Leadership: Dealing with Pressure

Pressure at work is a part of life. How you choose to manage it is really the challenge

Leading a teamMark Twain rightly said, "We have two ears and one mouth because it's twice as hard to listen."

Listening may be the most important part of your job, right now. It may also be the most difficult. You can easily fall into the trap of someone that hears, but doesn't listen.

The skill that needs to be developed can be called, "Listening with the third ear." This is where you listen for what is not being said; you listen for the feelings behind the words. This is where attitude and intention, both good and bad, become obvious.

Most CEO's and team leaders have complained in the past that we have had to be a therapist to our team members. Right now, the ability to listen and give understanding will help you and your people deal with the crisis at hand and in the times ahead.

Understanding pressure

Pressure is a part of life. How we choose to react to it is really the challenge. Step one is to see it, step two is to acknowledge it, and step three is to do more than just talk about it. Doing this releases the steam from the pressure cooker, and prevents an explosion, which usually causes a mess. Integrating this, and other tools, into your behaviours will keep you and your people emotionally healthy during difficult days.

Pressure can be positive. It helps people feel alive and productive, and it makes life interesting. In fact, many of us thrive on pressure. On the other hand, it's stress that needs to be avoided, and stress happens when there is either too much or too little pressure in our lives. When you're in a situation like this, too much pressure can bring you to your knees. It can affect your health, your family, and your company.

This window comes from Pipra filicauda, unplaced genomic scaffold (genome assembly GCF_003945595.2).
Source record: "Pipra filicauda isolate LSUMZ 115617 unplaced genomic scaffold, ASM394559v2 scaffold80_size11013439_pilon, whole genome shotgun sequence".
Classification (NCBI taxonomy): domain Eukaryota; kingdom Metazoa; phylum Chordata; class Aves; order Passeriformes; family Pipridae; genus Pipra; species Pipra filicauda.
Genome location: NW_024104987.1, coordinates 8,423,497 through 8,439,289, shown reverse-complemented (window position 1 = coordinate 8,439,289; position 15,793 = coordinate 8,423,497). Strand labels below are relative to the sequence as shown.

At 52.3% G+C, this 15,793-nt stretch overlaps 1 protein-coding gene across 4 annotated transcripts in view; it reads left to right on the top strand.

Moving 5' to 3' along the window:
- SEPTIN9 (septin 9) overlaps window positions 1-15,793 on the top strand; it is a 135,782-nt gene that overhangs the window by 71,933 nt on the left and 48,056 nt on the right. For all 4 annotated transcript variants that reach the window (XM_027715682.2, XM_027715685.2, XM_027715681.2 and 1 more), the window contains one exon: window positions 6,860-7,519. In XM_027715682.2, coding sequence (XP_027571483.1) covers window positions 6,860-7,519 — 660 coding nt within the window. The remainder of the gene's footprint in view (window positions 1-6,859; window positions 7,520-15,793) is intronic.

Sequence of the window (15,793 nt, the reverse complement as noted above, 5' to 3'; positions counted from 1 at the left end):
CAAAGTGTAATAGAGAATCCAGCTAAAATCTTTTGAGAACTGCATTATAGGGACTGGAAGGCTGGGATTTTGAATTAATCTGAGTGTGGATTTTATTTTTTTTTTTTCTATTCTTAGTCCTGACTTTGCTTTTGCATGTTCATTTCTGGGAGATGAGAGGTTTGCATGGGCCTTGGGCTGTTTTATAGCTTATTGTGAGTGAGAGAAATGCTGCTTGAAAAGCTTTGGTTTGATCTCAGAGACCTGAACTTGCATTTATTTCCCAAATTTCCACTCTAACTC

Your internal pressure regulator

Sometimes it's difficult to recognise the pressure and stress of a situation, and the desire to do the right thing becomes overwhelming. It's the strongest of us that drive ourselves to distraction. Watch yourself, and listen to those closest to you. If you are advised that your tolerance level or work performance is suffering, take a serious look at your internal pressure regulator. You may be overdue for a break when you are short-tempered, depressed, or tired. We all have internal regulators that go off in different ways, but if you are behaving in a manner that is not your norm, or if you stop caring, it'd be a warning signal from your internal pressure regulator.